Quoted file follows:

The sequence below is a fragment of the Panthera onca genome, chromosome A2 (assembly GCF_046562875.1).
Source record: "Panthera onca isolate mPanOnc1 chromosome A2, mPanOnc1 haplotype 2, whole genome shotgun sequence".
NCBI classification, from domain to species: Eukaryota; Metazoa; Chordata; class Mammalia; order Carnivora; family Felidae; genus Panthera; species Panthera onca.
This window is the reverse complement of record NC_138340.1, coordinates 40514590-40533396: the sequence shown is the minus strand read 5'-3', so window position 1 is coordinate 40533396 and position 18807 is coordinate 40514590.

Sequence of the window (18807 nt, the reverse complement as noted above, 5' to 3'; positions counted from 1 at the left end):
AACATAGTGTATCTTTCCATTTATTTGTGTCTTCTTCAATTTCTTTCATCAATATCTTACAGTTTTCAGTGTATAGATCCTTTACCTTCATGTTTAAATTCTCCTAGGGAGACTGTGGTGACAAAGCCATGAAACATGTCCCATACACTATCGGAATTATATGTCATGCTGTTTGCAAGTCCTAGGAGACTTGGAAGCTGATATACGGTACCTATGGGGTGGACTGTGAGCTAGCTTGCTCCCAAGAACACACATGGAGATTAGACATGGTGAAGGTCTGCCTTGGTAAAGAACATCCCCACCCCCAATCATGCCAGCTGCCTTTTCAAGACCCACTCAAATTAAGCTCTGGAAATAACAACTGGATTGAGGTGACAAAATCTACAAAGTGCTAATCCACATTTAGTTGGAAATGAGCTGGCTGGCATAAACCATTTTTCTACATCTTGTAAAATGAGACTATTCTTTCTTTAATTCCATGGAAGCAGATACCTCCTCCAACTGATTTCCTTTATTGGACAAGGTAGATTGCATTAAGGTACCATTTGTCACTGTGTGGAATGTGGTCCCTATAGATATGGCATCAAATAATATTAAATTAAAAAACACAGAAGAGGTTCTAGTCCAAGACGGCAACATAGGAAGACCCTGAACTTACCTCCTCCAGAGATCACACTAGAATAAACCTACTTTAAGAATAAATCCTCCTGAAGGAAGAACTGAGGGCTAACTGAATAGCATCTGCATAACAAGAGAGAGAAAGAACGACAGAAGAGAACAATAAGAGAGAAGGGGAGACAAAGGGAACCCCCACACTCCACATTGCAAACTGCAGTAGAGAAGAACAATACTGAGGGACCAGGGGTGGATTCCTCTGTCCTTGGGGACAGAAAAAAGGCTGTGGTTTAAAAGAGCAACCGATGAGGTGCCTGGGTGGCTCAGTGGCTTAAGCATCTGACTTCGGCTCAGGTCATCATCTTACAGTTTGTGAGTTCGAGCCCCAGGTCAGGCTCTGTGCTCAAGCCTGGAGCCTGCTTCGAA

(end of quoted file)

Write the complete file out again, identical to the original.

The sequence below is a fragment of the Panthera onca genome, chromosome A2 (assembly GCF_046562875.1).
Source record: "Panthera onca isolate mPanOnc1 chromosome A2, mPanOnc1 haplotype 2, whole genome shotgun sequence".
NCBI classification, from domain to species: Eukaryota; Metazoa; Chordata; class Mammalia; order Carnivora; family Felidae; genus Panthera; species Panthera onca.
This window is the reverse complement of record NC_138340.1, coordinates 40514590-40533396: the sequence shown is the minus strand read 5'-3', so window position 1 is coordinate 40533396 and position 18807 is coordinate 40514590.

Sequence of the window (18807 nt, the reverse complement as noted above, 5' to 3'; positions counted from 1 at the left end):
AACATAGTGTATCTTTCCATTTATTTGTGTCTTCTTCAATTTCTTTCATCAATATCTTACAGTTTTCAGTGTATAGATCCTTTACCTTCATGTTTAAATTCTCCTAGGGAGACTGTGGTGACAAAGCCATGAAACATGTCCCATACACTATCGGAATTATATGTCATGCTGTTTGCAAGTCCTAGGAGACTTGGAAGCTGATATACGGTACCTATGGGGTGGACTGTGAGCTAGCTTGCTCCCAAGAACACACATGGAGATTAGACATGGTGAAGGTCTGCCTTGGTAAAGAACATCCCCACCCCCAATCATGCCAGCTGCCTTTTCAAGACCCACTCAAATTAAGCTCTGGAAATAACAACTGGATTGAGGTGACAAAATCTACAAAGTGCTAATCCACATTTAGTTGGAAATGAGCTGGCTGGCATAAACCATTTTTCTACATCTTGTAAAATGAGACTATTCTTTCTTTAATTCCATGGAAGCAGATACCTCCTCCAACTGATTTCCTTTATTGGACAAGGTAGATTGCATTAAGGTACCATTTGTCACTGTGTGGAATGTGGTCCCTATAGATATGGCATCAAATAATATTAAATTAAAAAACACAGAAGAGGTTCTAGTCCAAGACGGCAACATAGGAAGACCCTGAACTTACCTCCTCCAGAGATCACACTAGAATAAACCTACTTTAAGAATAAATCCTCCTGAAGGAAGAACTGAGGGCTAACTGAATAGCATCTGCATAACAAGAGAGAGAAAGAACGACAGAAGAGAACAATAAGAGAGAAGGGGAGACAAAGGGAACCCCCACACTCCACATTGCAAACTGCAGTAGAGAAGAACAATACTGAGGGACCAGGGGTGGATTCCTCTGTCCTTGGGGACAGAAAAAAGGCTGTGGTTTAAAAGAGCAACCGATGAGGTGCCTGGGTGGCTCAGTGGCTTAAGCATCTGACTTCGGCTCAGGTCATCATCTTACAGTTTGTGAGTTCGAGCCCCAGGTCAGGCTCTGTGCTCAAGCCTGGAGCCTGCTTCGAA